On the PSL you also mentioned that rounds could not be loaded by pressing down from the top, but that the follower had to be depressed and the round inserted by sliding it in from the front of the mag. If you look very closely at the mag lips, you will see a very short area 3/8-inch forward of the rear of the magazine, where both lips are slightly bowed out. Align the large rim of the round just at the bow out, and they can be inserted into the mag by just pressing down. The bullet tip is slightly forward of the front of the magazine, but it’s easy to slide it back all the way. As noted, loading the mag by depressing the follower and inserting from the front is a pain, and it took me quite a while to figure it out. Please keep up your evaluations of classic military weapons, they are my favorite part of Gun Tests.
You are correct that the FN49 was what Saive designed before WWII. The FAL essentially utilized the FN’s principles, and was a later development by Saive. Thanks for the tip on loading the PSL’s magazine. Works great! —Ray Ordorica
Re “Firing Line,” April 2012
You have made my day publishing articles about 22 LR and 22 Magnum rifles and handguns recently. I have been a 22-caliber supporter all my life, and I support the Mighty Mouse 22 Mag all the way. Please take the advice from those in the Firing Line April 2012 issue. The 22 Magnum is hot and very deadly in self-defense — just look at the surge of 22 LR ammo being introduced in 1911 firearms. Heck, we can’t even buy the PMR-30 from Kel-Tec because of demand. I have to have one after shooting my nephew’s pistol. Wow! And please test the new ammo for it. I recall seeing eight new loads for the 22 Magnum. Maybe they’ve added powder and made it hotter. It can be very practical in a revolver, with up to 11 shots. At 25 yards it’s deadly.
Re “22 LR Semiautos: Walther’s P22 Versus the Similar Ruger SR22,” April 2012
I purchased a Walther P22 last year. Got the 5-inch-barrel Target version. After reading your article regarding the Walther and Ruger 22 autos, I wanted to let you know the blank-numbered sight is used to fill in the front sight hole on the Target pistol.
Out of the box, my gun jammed, failed to feed, or failed to fire about 25% of the time. I disassembled and reassembled it, and most of the problems went away. Everything was loose!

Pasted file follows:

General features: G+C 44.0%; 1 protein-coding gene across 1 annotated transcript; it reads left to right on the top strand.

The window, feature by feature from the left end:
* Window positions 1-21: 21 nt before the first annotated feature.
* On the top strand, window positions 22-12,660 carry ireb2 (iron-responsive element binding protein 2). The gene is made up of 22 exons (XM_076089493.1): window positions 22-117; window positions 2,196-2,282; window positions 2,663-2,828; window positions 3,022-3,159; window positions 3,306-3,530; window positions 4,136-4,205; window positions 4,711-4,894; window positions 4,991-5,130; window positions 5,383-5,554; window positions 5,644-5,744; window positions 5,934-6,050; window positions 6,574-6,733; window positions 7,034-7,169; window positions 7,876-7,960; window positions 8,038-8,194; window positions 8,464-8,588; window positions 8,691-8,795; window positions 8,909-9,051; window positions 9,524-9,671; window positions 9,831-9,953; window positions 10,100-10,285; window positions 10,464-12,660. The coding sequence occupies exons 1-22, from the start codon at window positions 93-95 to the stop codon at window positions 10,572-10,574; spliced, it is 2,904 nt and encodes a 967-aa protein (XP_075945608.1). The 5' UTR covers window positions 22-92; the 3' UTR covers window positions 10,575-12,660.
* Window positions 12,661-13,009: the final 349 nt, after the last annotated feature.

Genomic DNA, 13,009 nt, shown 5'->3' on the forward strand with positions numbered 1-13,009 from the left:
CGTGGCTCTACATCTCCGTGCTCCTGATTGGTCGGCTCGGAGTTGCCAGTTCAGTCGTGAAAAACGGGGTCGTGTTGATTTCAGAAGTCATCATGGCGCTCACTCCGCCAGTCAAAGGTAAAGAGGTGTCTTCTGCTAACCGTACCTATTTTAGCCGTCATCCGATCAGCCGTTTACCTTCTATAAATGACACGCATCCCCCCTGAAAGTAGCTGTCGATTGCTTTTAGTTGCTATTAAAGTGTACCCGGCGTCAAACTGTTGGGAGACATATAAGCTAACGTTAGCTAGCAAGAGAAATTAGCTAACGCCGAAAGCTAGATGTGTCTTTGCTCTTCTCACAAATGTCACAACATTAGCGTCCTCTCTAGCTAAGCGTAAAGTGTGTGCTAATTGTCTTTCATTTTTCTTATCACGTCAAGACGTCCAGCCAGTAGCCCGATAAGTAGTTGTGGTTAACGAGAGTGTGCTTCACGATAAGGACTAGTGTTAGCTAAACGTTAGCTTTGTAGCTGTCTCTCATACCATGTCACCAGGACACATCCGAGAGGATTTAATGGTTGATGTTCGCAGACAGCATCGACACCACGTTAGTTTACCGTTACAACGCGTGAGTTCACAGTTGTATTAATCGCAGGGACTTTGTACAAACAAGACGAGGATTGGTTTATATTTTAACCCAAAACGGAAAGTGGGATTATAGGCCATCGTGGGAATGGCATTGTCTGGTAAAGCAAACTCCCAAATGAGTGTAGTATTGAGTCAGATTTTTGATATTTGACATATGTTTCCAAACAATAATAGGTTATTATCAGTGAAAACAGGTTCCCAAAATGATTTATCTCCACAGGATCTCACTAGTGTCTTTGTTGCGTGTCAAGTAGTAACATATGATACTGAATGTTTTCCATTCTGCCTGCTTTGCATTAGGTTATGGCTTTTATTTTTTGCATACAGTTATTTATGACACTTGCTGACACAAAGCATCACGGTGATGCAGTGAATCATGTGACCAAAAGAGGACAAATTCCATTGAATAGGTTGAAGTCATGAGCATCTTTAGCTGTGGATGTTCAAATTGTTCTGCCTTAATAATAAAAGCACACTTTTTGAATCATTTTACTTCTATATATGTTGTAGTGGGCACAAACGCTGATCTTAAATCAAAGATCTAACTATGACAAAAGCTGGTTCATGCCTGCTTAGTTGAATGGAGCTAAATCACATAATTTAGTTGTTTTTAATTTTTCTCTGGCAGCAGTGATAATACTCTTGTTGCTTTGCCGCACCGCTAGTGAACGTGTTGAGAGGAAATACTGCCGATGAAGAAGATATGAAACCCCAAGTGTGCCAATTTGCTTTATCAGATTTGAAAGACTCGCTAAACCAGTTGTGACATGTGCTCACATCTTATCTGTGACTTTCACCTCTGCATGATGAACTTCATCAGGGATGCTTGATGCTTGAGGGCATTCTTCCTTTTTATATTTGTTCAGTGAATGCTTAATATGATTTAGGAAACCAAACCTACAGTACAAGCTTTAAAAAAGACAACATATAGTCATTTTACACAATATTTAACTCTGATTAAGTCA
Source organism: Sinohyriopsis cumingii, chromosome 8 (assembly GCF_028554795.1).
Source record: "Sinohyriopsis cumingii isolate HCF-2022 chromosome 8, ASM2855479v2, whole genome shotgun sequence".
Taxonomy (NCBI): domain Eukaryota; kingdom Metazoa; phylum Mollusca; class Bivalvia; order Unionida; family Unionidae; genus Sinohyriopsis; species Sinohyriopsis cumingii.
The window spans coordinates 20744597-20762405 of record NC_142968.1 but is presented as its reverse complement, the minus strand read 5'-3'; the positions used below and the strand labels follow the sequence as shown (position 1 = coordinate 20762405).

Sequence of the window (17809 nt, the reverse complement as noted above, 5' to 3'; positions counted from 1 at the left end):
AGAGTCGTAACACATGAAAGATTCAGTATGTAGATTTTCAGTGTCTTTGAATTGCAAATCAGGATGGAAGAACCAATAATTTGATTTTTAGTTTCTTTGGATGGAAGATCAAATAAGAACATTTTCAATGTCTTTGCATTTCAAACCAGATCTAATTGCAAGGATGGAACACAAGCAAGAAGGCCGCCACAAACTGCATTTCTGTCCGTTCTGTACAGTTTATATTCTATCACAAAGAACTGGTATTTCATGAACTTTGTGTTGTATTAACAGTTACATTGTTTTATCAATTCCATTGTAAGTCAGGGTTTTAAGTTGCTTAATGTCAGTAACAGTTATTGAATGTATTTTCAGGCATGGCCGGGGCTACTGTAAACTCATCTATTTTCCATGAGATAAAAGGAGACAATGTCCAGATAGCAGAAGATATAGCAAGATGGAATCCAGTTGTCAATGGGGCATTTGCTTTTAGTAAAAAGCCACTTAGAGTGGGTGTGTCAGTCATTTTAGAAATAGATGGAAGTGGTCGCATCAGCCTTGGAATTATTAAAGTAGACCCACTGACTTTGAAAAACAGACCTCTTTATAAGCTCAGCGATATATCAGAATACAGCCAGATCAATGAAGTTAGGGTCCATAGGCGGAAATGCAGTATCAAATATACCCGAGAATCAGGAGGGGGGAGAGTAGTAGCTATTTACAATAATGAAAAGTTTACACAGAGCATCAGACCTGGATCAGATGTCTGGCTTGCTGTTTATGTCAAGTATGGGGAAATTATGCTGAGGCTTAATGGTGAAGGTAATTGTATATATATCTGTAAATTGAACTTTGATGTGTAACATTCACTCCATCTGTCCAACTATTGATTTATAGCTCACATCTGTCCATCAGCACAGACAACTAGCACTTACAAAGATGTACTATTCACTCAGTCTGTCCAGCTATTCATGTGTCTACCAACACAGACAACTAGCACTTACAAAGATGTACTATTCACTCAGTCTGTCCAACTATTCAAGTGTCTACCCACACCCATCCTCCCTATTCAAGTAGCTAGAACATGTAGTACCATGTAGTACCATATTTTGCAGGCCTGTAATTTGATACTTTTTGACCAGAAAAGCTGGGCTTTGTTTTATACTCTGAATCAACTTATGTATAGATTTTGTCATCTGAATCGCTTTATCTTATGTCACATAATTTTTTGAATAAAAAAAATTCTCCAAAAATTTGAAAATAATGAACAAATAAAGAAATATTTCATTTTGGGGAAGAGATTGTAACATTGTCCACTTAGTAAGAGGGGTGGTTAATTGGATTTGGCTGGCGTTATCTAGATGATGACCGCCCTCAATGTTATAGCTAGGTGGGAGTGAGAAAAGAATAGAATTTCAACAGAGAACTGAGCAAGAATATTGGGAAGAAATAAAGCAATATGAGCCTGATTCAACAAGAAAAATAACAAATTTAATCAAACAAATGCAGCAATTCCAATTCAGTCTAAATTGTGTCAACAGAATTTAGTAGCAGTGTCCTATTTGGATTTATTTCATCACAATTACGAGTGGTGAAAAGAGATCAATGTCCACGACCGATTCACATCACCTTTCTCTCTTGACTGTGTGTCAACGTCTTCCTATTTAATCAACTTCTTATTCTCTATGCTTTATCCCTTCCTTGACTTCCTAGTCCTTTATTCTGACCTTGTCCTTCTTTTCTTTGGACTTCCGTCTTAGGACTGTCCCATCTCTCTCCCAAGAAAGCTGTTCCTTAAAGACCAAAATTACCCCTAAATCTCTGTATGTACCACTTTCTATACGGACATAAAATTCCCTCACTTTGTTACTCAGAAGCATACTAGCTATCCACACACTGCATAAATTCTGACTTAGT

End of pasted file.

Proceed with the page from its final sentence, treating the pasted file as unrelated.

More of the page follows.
Also, I discovered that I must shoot roundnose ammo or it will fail to feed. And I must use high-velocity cartridges or it will fail to eject or cycle, or both. And, even with roundnose high-power cartridges (CCI Mini-Mags or Winchester Super-Xs), it still fails to fire about 1% of the time. This is where the single/double action its appreciated. Double or triple strikes are sometimes needed.
I feel the hammer strikes are much too light and that needs to be rectified. Another problem I see is when a cartridge is chambered, the feed ramp slices a piece of the bullet off. This is what makes chambering hollowpoints impossible.
The quality of the components and magazines is good, and the feel of the grips is fantastic for smaller hands. I wouldn’t trust it as a trail gun, but for plinking, it’s ok. Out of all the guns I have fired in more than 30 years, this is my least favorite. Please let me know if you have heard of any fixes for the feed/scraping issues.
Westminster West, Vermont
I had a P22 for 14 months. It developed a crack in the slide behind the muzzle after about 5,000 rounds. It could have been a catastrophic failure if the front of the slide had broken off. It was hanging on by a thread of metal. I shouldn’t use the word metal; the factory (S&W) said the slide was really made of pot metal, aka zinc. A new slide assembly was only $50, so I bought one and promptly traded it off. Hopefully, they aren’t shooting as much as my grandson and I. I went out and bought a Model 41. I could have saved a few hundred dollars if I had known this beforehand. I will never again buy a gun made of pot metal. Please include in your test whether there are pot-metal parts present.
Love your mag! You are the only magazine I can trust to not sugar-coat the facts. Way too many gun writers dismiss or play down faults in their tests.
—From Attica, Michigan
We list component materials in the Specifications table in each gun module. — Todd Woodard